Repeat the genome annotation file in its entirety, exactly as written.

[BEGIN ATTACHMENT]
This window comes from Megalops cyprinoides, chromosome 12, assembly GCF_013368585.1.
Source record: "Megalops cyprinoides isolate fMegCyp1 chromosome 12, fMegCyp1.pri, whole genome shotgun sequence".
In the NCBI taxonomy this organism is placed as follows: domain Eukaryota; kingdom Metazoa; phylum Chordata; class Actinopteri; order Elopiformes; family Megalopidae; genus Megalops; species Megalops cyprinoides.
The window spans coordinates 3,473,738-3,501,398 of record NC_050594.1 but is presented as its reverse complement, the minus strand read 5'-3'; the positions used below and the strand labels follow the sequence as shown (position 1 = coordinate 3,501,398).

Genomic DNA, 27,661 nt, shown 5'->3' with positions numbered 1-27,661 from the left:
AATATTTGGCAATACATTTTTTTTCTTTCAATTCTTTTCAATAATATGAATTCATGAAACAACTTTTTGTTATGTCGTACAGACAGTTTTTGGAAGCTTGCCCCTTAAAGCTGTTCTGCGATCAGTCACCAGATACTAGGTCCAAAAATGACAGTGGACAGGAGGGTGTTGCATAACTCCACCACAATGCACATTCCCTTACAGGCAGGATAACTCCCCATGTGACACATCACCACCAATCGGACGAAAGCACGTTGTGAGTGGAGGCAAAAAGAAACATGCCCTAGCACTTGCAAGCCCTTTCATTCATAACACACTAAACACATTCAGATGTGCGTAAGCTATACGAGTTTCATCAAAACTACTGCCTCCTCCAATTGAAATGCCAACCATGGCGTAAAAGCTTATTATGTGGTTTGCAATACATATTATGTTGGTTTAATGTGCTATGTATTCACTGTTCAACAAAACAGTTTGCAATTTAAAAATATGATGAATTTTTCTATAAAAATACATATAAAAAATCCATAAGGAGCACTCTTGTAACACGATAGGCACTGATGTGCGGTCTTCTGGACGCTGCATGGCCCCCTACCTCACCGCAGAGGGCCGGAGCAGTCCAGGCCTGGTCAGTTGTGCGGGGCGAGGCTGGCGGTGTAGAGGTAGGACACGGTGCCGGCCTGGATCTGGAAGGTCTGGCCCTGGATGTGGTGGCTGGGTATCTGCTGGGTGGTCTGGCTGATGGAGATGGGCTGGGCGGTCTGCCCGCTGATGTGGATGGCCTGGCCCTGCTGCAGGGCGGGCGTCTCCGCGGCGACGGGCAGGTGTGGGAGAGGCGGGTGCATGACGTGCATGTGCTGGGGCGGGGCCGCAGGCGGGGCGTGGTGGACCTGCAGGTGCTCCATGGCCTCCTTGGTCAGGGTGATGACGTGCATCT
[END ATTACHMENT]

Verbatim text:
This window comes from Megalops cyprinoides, chromosome 12, assembly GCF_013368585.1.
Source record: "Megalops cyprinoides isolate fMegCyp1 chromosome 12, fMegCyp1.pri, whole genome shotgun sequence".
In the NCBI taxonomy this organism is placed as follows: domain Eukaryota; kingdom Metazoa; phylum Chordata; class Actinopteri; order Elopiformes; family Megalopidae; genus Megalops; species Megalops cyprinoides.
The window spans coordinates 3,473,738-3,501,398 of record NC_050594.1 but is presented as its reverse complement, the minus strand read 5'-3'; the positions used below and the strand labels follow the sequence as shown (position 1 = coordinate 3,501,398).

Genomic DNA, 27,661 nt, shown 5'->3' with positions numbered 1-27,661 from the left:
AATATTTGGCAATACATTTTTTTTCTTTCAATTCTTTTCAATAATATGAATTCATGAAACAACTTTTTGTTATGTCGTACAGACAGTTTTTGGAAGCTTGCCCCTTAAAGCTGTTCTGCGATCAGTCACCAGATACTAGGTCCAAAAATGACAGTGGACAGGAGGGTGTTGCATAACTCCACCACAATGCACATTCCCTTACAGGCAGGATAACTCCCCATGTGACACATCACCACCAATCGGACGAAAGCACGTTGTGAGTGGAGGCAAAAAGAAACATGCCCTAGCACTTGCAAGCCCTTTCATTCATAACACACTAAACACATTCAGATGTGCGTAAGCTATACGAGTTTCATCAAAACTACTGCCTCCTCCAATTGAAATGCCAACCATGGCGTAAAAGCTTATTATGTGGTTTGCAATACATATTATGTTGGTTTAATGTGCTATGTATTCACTGTTCAACAAAACAGTTTGCAATTTAAAAATATGATGAATTTTTCTATAAAAATACATATAAAAAATCCATAAGGAGCACTCTTGTAACACGATAGGCACTGATGTGCGGTCTTCTGGACGCTGCATGGCCCCCTACCTCACCGCAGAGGGCCGGAGCAGTCCAGGCCTGGTCAGTTGTGCGGGGCGAGGCTGGCGGTGTAGAGGTAGGACACGGTGCCGGCCTGGATCTGGAAGGTCTGGCCCTGGATGTGGTGGCTGGGTATCTGCTGGGTGGTCTGGCTGATGGAGATGGGCTGGGCGGTCTGCCCGCTGATGTGGATGGCCTGGCCCTGCTGCAGGGCGGGCGTCTCCGCGGCGACGGGCAGGTGTGGGAGAGGCGGGTGCATGACGTGCATGTGCTGGGGCGGGGCCGCAGGCGGGGCGTGGTGGACCTGCAGGTGCTCCATGGCCTCCTTGGTCAGGGTGATGACGTGCATCT